But statistics tell only part of the story. We all know that the creative industries do not generate just money and employment; they bring joy and enlightenment—they improve life for everyone. At the Globe Theatre, Shakespeare has been brought to life for children who never thought they could enjoy it. Some of our modern novelists are opening doors to the imagination for people who never thought beyond the reality that for them was really quite mundane. Harry Potter turned a generation of youngsters into readers when their parents had almost given up hope.

Whether it be music or film, theatre or museums, art or books, the UK is delivering quality, variety and innovation. On Wednesday evening America’s First Lady, Michelle Obama, dropped in to see the Victoria and Albert’s magnificent exhibition—ground-breaking in its use of technology and imagery—of Alexander McQueen, under the title “Savage Beauty”. If she had had a little longer to spare, there are many other things that she could have taken in. I particularly would have liked her to take a look at what the British Museum has on now, as I am deputy chairman there. She could have seen a fantastic exhibition of Greek sculpture, “Defining beauty”, and indeed it is beautiful.

There are so many other cultural delights to savour in this country, and there is no doubt that our arts and culture bring visitors to the UK in droves. Tourism is now the UK’s fifth-largest industry. I am glad to say that in this year’s election campaign, unlike the previous one, every one of the main parties had tourism in its manifesto, a recognition of how important it is. Our arts, our culture and our heritage strongly influence the decision of people to visit the UK. According to the Association of Leading Visitor Attractions—I declare an interest, as a director of the association—the number of visits to the country’s top museums, parks and heritage sites rose by a remarkable 6.5% last year. Most of those visits are from people who are going to bring more money into the economy and go away happy rather than feeling robbed—and you cannot say that for every industry.

Our creative talents are flourishing in every sector. Our theatres and orchestras attract culture-hungry visitors to the UK and, of course, are significant earners overseas. We are currently very successfully exporting Her Majesty the Queen, in the shape of Helen Mirren and “The Audience”, which is playing to an ecstatic audience on Broadway. We are excelling in a way that other countries envy. I was delighted to learn, courtesy of the Arts Council, that its money is being spent in part on the Hip Hop Foundation, without whose benefit we would not now be enjoying what Rizzle Kicks brings to the audience. We have talent on a grand scale. I am still bemused why “Britain’s Got Talent” has to resort to giving the first prize to a dog that cannot even do its own stunts—we have people who can do their own stunts.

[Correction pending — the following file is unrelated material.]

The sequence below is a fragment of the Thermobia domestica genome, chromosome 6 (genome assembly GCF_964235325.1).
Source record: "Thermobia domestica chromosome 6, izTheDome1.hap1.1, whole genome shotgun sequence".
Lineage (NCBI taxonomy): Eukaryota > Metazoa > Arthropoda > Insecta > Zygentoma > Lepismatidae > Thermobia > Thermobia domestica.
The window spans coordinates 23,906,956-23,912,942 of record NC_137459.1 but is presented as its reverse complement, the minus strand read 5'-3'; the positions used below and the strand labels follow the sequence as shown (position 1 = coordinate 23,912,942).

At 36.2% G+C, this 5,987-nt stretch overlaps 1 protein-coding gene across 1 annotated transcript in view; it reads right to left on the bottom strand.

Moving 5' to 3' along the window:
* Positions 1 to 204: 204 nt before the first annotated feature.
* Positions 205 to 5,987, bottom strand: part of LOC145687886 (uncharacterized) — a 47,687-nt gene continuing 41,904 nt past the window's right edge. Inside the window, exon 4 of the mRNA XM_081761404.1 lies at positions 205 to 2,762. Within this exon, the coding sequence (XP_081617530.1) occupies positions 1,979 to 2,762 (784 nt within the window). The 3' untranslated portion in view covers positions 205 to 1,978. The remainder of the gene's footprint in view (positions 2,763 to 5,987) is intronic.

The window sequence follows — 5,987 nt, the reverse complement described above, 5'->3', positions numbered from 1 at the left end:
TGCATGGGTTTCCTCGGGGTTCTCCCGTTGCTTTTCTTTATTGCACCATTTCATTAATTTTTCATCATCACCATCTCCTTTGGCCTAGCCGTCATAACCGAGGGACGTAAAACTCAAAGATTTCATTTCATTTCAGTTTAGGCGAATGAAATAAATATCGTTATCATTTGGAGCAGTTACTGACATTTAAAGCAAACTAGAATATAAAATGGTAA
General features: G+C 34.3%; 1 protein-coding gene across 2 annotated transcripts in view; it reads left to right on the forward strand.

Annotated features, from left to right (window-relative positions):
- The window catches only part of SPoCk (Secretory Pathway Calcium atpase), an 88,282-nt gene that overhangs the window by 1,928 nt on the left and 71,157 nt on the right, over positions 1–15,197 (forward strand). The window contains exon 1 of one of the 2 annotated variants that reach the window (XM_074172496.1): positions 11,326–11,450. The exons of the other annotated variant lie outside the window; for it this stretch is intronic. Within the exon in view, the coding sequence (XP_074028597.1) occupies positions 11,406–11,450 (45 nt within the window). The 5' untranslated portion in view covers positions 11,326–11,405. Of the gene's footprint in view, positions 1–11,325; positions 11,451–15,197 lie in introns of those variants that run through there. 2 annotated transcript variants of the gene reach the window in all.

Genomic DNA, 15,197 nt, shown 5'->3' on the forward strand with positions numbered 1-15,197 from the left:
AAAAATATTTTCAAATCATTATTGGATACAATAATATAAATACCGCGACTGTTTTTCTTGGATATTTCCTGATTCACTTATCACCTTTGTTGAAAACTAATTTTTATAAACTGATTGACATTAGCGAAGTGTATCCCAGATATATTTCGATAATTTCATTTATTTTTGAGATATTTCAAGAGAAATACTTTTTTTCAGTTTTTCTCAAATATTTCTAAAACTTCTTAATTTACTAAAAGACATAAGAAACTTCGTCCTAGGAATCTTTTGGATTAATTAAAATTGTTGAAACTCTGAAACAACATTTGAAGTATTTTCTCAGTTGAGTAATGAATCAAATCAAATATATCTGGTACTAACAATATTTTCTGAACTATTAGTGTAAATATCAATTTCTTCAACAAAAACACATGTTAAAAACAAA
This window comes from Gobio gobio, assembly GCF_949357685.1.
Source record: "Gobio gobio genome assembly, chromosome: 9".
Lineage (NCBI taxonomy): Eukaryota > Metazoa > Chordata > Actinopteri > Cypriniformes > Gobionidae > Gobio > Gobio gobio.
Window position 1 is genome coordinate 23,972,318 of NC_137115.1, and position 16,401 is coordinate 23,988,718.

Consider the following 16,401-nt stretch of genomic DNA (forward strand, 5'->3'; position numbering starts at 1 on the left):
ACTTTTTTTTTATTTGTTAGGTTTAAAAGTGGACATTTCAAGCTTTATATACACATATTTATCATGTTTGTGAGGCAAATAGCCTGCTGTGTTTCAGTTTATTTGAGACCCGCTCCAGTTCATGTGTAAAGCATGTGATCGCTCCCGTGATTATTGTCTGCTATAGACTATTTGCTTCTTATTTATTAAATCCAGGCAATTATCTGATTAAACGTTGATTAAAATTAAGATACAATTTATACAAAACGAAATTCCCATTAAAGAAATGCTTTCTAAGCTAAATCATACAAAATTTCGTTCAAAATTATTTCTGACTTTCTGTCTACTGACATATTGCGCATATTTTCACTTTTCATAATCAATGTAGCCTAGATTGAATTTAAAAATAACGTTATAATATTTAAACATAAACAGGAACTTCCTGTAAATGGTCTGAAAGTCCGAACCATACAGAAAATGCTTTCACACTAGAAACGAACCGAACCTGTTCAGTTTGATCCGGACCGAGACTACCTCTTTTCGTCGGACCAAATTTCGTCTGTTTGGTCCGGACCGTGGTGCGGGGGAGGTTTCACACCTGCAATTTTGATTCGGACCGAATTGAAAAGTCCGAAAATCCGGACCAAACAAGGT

In the creative industries, this House boasts representatives of virtually every aspect of the sector, from composing to broadcasting to writing and film producing, and I am much looking forward to hearing from so many experts here today. Only this week, I was able to shake hands with Lionel Richie in the Peers’ Dining Room. Sadly, he was eating rather than doing the cabaret, but it was good to see him here. This House welcomes talent from the creative industries.

Government has played a part in fostering the creative industries, of course. In times of austerity—and we have certainly been living through them—there are inevitably going to be cuts. Budgets have to be rationed, but the investment in the creative industries has continued to be something that the Government have taken very seriously. Particularly noticeable are the tax reliefs for the film industry, introduced in 1997 by a Conservative Government and built on by successive Administrations. I cannot deny that another very creative industry has grown up around those tax reliefs, but let us not get involved in that niggle, as steps are being taken to deal with that. Let us concentrate on how successful the actual tax reliefs have been.

In 2008, the total spend on making feature films in the UK was £723.1 million, and by last year that figure had more than doubled. Inward investment into the industry has trebled over the same period, to reach more than £1.2 billion by last year. This is money that could easily have gone elsewhere, for there are other countries just as keen as we are to bring the film industry and big blockbuster movies into their economies. That is why the tax reliefs make a difference, and why they are staying. For every pound that the Treasury puts into the film industry, it is getting £12 back. That does not sound like a bad deal to me.

And the film industry is making winning products that we all enjoy. The Oscars are flowing in our direction, the film industry is a success and, of course, it nurtures so many skills and businesses around it. It needs wig-makers and set builders, for instance, as well as make-up artists, sound engineers and catering—and I now know that that means hot food available at any time, or it gets dangerous. Pinewood, where my noble friend Lord Grade is chairman—although, sadly, he could not be with us today—runs apprenticeship schemes, as do other film-makers, and has links into many local schools, explaining to the children the career possibilities that the industry has to offer. Those highly effective tax reliefs are being extended into high-end television programmes, animation programmes and video games, which will all flourish with the new regime. The UK has proven expertise in these sectors and is a major exporter. In highly competitive markets, it makes sense for the Government to bolster the chances of success.